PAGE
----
As CVEA Examines Nuclear Power, Delta Junction Dismantles Its Reactor

Two Different Directions   The Delta Junction nuclear reactor. (Photo, U.S. Army Corps Of Engineers)  Nuclear Power In Delta & Glennalle...

Two Different Directions  

The Delta Junction nuclear reactor. (Photo, U.S. Army Corps Of Engineers) 

Nuclear Power In Delta & Glennallen 

During the first week of February 2022 remarkable things were happening in two small adjacent Alaskan rural communities. 

In Delta Junction, the U.S. Army Corps of Engineers announced that it was working with Doyon to dismantle the only nuclear power plant to ever operate in Alaska. 

And in Glennallen, 150 miles down the Richardson Highway,  Copper Valley Electric announced – at the very same time – that it was looking into installing a small modular nuclear reactor. 

Considering the size of the two communities, and their wilderness isolation, it's strange that something as high-tech as nuclear power is a possibility in either one of them.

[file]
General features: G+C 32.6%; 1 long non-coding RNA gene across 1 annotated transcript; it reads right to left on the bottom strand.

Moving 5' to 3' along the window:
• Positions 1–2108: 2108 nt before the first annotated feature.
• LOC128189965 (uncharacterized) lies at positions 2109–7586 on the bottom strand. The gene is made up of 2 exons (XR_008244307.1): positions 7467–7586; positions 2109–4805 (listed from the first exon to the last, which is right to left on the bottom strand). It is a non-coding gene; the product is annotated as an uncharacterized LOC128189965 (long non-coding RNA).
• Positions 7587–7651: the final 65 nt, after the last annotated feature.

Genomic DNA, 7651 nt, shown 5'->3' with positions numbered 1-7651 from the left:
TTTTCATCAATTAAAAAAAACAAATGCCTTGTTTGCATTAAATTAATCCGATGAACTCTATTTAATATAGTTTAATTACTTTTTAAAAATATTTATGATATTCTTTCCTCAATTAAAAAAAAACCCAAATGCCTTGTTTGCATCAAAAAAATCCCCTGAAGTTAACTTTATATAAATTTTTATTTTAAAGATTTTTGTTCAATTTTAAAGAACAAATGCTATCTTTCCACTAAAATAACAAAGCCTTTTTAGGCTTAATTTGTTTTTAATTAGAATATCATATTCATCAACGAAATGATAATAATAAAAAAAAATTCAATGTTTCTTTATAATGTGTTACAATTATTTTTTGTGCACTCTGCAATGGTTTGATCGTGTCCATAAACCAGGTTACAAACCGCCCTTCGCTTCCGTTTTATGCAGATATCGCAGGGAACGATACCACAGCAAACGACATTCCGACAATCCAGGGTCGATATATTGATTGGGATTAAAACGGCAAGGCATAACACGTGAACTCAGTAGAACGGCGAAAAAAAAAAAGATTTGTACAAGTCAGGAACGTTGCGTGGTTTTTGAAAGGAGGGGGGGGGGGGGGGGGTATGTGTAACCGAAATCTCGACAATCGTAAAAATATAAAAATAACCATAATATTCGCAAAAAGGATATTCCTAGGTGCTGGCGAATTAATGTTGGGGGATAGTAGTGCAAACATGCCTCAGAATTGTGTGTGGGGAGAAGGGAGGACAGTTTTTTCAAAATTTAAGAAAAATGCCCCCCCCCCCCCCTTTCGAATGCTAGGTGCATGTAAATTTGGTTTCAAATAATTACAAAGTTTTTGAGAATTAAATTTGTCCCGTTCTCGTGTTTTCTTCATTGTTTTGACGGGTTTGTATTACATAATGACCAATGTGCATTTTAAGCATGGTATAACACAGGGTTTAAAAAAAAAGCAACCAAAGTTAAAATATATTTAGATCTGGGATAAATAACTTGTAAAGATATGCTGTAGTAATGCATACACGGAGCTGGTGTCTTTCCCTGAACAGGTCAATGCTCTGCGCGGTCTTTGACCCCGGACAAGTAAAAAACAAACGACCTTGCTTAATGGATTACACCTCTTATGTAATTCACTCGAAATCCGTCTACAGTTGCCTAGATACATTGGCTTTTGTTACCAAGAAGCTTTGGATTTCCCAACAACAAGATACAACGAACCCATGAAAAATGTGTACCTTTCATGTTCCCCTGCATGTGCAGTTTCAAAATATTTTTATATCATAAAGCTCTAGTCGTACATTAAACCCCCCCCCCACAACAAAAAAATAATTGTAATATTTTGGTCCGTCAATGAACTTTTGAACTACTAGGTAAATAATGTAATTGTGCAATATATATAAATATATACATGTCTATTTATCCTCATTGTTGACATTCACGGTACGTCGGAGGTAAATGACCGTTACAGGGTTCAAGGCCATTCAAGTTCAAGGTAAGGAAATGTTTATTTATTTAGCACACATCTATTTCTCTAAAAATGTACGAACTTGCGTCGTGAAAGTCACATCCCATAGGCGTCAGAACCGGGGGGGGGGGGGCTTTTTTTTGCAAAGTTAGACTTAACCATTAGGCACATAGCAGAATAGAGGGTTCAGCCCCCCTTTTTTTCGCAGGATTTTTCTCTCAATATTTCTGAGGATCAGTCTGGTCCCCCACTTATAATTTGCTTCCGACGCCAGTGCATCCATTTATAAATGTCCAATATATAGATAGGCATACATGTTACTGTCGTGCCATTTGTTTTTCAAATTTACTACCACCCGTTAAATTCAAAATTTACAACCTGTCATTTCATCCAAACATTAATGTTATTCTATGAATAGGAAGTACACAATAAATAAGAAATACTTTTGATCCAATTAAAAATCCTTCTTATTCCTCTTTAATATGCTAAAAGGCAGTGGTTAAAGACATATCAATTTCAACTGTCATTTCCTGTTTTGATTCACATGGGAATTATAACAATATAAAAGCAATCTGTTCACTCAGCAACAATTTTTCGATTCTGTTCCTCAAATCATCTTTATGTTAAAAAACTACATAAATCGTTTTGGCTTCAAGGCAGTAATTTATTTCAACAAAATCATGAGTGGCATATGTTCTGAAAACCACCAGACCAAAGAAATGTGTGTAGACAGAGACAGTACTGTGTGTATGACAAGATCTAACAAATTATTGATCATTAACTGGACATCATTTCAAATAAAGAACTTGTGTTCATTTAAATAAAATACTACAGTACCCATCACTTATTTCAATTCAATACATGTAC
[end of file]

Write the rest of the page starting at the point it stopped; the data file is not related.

More stunning is the fact that Delta's power plant was built in 1958. It ran for only a few years on Fort Greely, before it was deemed too expensive. It's just been sitting there, unused, ever since around 1968.  It's estimated it'll take around 6 years to dismantle it.

"Ultra Safe Nuclear Corporation" Graphic 

Meanwhile, in the Copper Valley, a small nuclear system, as big as two standard shipping containers, is being investigated by Copper Valley Electric. The company making the nuclear reactor (the "Ultra Safe Nuclear Corporation") promises it will be "walk-away safe" and capable of shutting itself down if necessary. 

There are around 4,000 customers in the Copper Valley-Valdez area. 

CVEA 's utility prices began to soar this winter. The cost of a month's electricity for a single family dwelling has easily reached $500. 

CVEA currently operates mainly with hydropower and diesel. 


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